If you are a commercial tenant, running a business and occupying under a commercial lease, can you be liable for injuries if a visitor or other passerby slips and falls outside your business?
The answer depends on a number of factors. The most important, however, may be a Court’s assessment of legal responsibilities of landlord and tenant under the commercial lease.
This issue came up recently in a non-California case against P.F. Chang China Bistro restaurant. A woman by the name of Sabena Beriy fell on what she claimed was a poorly maintained curb outside a P.F. Chang’s. P.F. Chang’s had leased the property from a landlord as part of a larger development. The lease provided that P.F. Chang’s was responsible for any injuries on its “premises,” and that the landlord was responsible for any injuries that occurred “outside” the premises.
P.F. Chang’s claimed that Sabena’s fall occurred in the common area of the development, not in its restaurant. It also claimed that the landlord was responsible under the lease for designing and maintaining the parking areas, driveways and curbs.
The landlord prevailed in the end. According to the court, the area in front of the restaurant was not “common,” but was exclusively for P.F. Chang’s use and was part of P.F. Chang’s “premises.” Further, while the landlord was supposed to build and maintain the curb, the lease provided that any such improvements on exclusive-use areas were again part of P.F. Chang’s “premises.”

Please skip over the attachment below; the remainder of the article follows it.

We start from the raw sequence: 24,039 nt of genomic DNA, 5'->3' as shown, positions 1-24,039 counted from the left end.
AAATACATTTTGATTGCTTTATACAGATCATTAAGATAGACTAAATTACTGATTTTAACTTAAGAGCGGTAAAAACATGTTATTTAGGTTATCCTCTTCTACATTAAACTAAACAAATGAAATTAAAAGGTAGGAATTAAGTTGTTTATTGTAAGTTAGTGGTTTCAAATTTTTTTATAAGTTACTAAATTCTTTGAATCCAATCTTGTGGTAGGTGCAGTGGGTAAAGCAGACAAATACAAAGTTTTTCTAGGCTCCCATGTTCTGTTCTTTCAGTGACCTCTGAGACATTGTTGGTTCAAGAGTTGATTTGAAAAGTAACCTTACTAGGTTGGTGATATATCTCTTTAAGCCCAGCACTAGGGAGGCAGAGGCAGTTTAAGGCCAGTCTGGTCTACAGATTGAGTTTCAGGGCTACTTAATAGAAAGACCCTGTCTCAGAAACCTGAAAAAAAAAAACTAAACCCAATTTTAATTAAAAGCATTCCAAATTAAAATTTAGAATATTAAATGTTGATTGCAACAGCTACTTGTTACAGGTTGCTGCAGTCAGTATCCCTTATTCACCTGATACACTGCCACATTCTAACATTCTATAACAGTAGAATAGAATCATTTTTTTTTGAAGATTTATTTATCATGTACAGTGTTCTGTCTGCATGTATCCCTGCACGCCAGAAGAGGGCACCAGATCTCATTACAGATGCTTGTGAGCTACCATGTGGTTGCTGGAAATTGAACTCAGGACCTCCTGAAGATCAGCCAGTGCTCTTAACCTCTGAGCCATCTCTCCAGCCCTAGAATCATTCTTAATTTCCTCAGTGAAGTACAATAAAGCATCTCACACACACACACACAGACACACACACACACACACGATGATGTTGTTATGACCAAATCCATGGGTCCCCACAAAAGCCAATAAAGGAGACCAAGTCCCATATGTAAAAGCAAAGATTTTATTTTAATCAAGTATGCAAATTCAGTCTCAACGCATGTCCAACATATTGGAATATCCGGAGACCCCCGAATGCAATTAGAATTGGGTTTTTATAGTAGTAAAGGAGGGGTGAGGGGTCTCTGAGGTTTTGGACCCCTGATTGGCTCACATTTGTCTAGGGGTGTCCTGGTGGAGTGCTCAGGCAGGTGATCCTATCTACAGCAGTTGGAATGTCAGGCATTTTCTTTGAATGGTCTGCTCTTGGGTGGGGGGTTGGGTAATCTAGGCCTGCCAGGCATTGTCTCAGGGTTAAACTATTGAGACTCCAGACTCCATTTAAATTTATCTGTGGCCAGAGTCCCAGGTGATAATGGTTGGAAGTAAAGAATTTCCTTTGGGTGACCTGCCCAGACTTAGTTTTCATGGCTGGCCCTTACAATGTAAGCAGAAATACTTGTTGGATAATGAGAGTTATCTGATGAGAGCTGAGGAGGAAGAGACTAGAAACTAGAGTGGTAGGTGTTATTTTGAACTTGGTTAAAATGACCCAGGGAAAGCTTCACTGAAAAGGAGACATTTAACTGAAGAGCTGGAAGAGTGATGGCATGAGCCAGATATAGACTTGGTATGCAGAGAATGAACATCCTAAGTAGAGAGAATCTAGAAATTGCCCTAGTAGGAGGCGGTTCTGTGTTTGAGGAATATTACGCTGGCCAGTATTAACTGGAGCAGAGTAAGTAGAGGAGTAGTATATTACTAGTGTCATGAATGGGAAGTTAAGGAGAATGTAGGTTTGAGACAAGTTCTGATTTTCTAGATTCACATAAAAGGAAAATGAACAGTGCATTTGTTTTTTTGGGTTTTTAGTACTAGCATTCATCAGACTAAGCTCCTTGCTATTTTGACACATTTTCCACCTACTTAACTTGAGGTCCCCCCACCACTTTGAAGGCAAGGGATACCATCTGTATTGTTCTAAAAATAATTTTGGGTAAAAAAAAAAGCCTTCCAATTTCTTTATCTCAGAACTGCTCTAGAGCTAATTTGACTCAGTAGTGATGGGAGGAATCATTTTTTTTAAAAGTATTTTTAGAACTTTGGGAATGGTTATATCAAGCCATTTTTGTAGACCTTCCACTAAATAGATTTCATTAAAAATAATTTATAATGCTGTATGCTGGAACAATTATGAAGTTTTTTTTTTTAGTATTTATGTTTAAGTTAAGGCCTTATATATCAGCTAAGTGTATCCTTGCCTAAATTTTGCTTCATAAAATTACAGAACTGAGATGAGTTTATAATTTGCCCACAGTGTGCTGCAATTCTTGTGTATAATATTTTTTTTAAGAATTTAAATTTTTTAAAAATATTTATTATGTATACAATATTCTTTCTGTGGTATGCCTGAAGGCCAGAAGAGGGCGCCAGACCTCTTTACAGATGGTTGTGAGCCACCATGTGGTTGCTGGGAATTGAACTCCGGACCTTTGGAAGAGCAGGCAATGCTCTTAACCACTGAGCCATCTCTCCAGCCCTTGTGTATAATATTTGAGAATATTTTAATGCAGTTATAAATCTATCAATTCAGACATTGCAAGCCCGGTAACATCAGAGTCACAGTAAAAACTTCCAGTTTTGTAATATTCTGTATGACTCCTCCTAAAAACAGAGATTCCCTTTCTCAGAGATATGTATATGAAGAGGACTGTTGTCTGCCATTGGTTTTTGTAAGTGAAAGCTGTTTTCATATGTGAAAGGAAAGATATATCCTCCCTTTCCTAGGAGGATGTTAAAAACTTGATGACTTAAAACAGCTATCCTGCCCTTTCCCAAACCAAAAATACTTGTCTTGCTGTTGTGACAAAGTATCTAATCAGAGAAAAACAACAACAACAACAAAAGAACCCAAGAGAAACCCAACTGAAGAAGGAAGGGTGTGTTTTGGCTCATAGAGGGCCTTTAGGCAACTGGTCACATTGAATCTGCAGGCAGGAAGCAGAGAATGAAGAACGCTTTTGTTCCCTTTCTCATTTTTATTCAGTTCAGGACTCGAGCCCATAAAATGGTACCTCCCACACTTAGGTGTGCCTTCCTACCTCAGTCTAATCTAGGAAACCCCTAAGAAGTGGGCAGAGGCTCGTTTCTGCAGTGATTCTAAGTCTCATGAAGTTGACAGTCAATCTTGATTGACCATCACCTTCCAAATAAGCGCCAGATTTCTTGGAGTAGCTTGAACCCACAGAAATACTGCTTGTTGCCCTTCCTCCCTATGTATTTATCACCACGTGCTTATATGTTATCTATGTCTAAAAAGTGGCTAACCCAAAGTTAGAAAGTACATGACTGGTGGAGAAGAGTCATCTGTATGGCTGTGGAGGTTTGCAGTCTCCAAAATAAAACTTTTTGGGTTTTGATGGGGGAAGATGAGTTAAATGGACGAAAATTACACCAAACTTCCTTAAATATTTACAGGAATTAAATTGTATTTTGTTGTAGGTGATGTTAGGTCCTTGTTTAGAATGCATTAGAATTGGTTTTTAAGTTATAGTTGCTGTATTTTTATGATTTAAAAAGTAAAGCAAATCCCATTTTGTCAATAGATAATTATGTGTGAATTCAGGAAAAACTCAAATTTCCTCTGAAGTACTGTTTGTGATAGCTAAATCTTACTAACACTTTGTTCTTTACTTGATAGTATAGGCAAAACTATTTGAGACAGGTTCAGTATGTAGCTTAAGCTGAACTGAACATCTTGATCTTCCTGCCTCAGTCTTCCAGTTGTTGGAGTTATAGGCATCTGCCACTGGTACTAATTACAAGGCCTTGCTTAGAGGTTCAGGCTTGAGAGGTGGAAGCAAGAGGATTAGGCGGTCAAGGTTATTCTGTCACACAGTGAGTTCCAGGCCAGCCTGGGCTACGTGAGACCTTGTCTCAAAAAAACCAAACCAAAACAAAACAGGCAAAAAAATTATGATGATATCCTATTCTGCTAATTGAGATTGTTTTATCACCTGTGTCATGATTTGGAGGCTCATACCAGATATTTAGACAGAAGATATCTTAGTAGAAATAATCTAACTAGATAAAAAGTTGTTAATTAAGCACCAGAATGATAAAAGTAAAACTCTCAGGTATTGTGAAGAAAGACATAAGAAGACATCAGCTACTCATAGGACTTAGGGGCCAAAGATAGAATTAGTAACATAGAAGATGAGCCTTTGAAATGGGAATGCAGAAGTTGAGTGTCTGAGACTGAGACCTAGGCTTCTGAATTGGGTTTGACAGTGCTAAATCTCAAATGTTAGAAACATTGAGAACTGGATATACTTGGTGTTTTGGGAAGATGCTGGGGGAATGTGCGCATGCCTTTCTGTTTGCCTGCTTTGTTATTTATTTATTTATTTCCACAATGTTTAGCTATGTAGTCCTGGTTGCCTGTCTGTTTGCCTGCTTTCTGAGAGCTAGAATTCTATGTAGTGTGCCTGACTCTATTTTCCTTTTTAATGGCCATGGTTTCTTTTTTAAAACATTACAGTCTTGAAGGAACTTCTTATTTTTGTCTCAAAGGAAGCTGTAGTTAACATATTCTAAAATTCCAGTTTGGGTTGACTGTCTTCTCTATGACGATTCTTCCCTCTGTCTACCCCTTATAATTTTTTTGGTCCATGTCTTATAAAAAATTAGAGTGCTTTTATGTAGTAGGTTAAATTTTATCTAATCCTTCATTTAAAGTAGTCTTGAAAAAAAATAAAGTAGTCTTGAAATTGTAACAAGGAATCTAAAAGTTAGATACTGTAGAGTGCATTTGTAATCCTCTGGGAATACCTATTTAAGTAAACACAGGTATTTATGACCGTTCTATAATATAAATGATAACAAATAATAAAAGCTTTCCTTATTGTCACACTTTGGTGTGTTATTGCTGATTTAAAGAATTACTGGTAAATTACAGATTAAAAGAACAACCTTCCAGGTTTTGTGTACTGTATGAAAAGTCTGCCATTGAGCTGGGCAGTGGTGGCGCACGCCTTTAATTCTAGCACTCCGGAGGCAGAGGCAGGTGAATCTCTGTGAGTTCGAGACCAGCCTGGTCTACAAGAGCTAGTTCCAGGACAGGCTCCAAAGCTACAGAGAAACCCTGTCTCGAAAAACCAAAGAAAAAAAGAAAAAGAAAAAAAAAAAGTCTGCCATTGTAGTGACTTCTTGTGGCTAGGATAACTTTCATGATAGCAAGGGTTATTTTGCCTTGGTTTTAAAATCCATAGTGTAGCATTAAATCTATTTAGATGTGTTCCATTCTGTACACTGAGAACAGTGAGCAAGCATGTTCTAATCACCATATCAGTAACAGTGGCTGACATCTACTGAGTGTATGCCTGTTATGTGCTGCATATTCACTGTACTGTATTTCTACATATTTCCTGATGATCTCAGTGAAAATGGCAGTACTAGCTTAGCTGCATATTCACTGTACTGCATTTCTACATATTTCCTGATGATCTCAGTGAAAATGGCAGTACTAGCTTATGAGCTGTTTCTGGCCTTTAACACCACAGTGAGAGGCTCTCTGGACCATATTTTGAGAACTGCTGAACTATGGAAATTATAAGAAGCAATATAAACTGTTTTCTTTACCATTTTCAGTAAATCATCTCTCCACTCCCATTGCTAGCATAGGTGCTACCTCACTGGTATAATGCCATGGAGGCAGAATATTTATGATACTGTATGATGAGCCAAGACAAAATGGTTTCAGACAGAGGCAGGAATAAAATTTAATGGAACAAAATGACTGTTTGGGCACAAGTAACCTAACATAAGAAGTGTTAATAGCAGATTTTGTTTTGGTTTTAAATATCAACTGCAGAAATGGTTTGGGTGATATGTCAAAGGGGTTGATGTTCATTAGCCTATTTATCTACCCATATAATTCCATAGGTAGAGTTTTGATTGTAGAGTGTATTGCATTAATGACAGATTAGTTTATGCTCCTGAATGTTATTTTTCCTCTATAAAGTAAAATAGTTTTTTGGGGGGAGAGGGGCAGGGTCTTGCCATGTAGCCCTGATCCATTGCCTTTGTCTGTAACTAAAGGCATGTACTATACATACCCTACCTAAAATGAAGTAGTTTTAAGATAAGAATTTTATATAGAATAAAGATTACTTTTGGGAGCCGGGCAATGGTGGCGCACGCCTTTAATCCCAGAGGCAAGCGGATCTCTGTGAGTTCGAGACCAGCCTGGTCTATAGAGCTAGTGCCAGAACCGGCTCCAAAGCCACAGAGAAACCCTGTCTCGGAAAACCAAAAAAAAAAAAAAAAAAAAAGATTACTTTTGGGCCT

Commercial tenants should take note. It’s important at the time of negotiating the lease exactly which areas establish legal responsibility for the tenant, and which do not. This is especially true in the context of the tenant’s liability insurance. Failure to accurately assess which property is part of the tenant’s premises, and which is not, may end up not only with primary responsibility for an accident, but inability to tender a claim to insurance!
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